Trish was 16 when she discovered her first porn video. Fueled by curiosity, she watched it and was alarmed how it simultaneously frightened and aroused her. Her attraction and repulsion to the video confused her, but she couldn’t stop watching.

Although she was very involved in her church youth group, she would watch the video repeatedly.

“Even though I wanted to stop, part of me liked it,” she confesses.

She was often home alone after school and the video filled a loneliness void. It became the gateway for her porn addiction. By her twenties she was viewing more explicit porn online and reading erotica. She was addicted even though it would be years before she could admit it to herself, much less others.

“Only in the last three years . . . could I admit it, although my behavior said otherwise,” says Trish, now 44 and married. “I have been addicted for more than 20 years. Yes, it’s really hard to admit.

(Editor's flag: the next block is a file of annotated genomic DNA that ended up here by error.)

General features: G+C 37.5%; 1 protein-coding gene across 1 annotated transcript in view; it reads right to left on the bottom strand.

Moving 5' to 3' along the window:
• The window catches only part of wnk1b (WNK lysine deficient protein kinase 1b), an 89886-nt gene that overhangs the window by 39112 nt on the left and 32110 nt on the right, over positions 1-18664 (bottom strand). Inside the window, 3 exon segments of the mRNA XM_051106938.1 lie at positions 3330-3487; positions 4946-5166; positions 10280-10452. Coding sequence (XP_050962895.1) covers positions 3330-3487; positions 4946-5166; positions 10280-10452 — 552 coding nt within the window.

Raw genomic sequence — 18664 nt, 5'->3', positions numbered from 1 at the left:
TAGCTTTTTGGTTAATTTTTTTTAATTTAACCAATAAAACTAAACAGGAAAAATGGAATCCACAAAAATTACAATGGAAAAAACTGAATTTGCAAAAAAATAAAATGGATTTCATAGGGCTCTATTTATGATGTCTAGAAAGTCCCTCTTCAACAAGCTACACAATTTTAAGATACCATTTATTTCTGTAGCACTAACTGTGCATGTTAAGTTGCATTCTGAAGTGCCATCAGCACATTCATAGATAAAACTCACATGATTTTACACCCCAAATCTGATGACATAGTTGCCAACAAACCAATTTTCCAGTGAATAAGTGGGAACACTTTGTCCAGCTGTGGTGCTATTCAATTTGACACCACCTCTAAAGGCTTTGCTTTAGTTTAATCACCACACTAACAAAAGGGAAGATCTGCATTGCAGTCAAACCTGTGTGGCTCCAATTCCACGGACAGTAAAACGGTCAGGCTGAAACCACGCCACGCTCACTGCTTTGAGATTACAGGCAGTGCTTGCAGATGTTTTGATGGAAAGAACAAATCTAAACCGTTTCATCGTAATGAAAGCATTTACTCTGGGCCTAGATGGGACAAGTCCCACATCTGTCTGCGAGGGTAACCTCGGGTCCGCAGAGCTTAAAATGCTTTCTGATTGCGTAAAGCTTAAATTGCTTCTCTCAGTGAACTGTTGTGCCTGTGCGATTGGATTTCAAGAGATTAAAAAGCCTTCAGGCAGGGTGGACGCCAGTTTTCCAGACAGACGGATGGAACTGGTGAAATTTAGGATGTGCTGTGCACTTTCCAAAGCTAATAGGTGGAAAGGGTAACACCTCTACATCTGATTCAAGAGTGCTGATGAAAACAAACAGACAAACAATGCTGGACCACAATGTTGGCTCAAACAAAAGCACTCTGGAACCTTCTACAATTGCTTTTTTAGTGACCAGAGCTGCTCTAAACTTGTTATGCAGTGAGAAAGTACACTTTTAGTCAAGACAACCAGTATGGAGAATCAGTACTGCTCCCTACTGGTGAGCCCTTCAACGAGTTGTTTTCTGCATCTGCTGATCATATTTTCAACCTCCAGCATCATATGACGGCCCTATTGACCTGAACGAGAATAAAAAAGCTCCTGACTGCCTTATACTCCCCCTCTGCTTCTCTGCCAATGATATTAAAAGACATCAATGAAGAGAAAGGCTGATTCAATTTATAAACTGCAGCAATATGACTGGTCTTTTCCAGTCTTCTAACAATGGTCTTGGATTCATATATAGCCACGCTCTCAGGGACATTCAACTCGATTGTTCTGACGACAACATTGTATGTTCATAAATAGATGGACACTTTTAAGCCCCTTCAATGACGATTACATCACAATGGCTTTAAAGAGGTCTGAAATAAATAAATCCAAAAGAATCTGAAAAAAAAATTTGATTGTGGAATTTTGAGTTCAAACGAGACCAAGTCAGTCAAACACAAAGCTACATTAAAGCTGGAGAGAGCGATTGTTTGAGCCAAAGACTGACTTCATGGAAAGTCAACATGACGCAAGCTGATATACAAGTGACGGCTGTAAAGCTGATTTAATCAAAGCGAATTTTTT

“As years went on and I got older, I thought I was so weird,” she continues. “I felt I was the only woman who looked at this stuff. Women didn’t behave like this.”

Trish’s feelings are not surprising given that porn addiction is typically seen as a male problem, both in the church and society. The majority of porn addiction resources are directed at men, but awareness is growing that it isn’t just a guy thing.

A Growing Trend

In their 2013 Annual Report, Covenant Eyes, an Internet and accountability filtering site, finds that 20 percent of Christian women say they are porn addicts. Among college-age women, 18 percent report spending time online weekly for Internet sex.

XXXchurch, an online Christian resource for porn addicts, cites that 1 in 3 visitors ...

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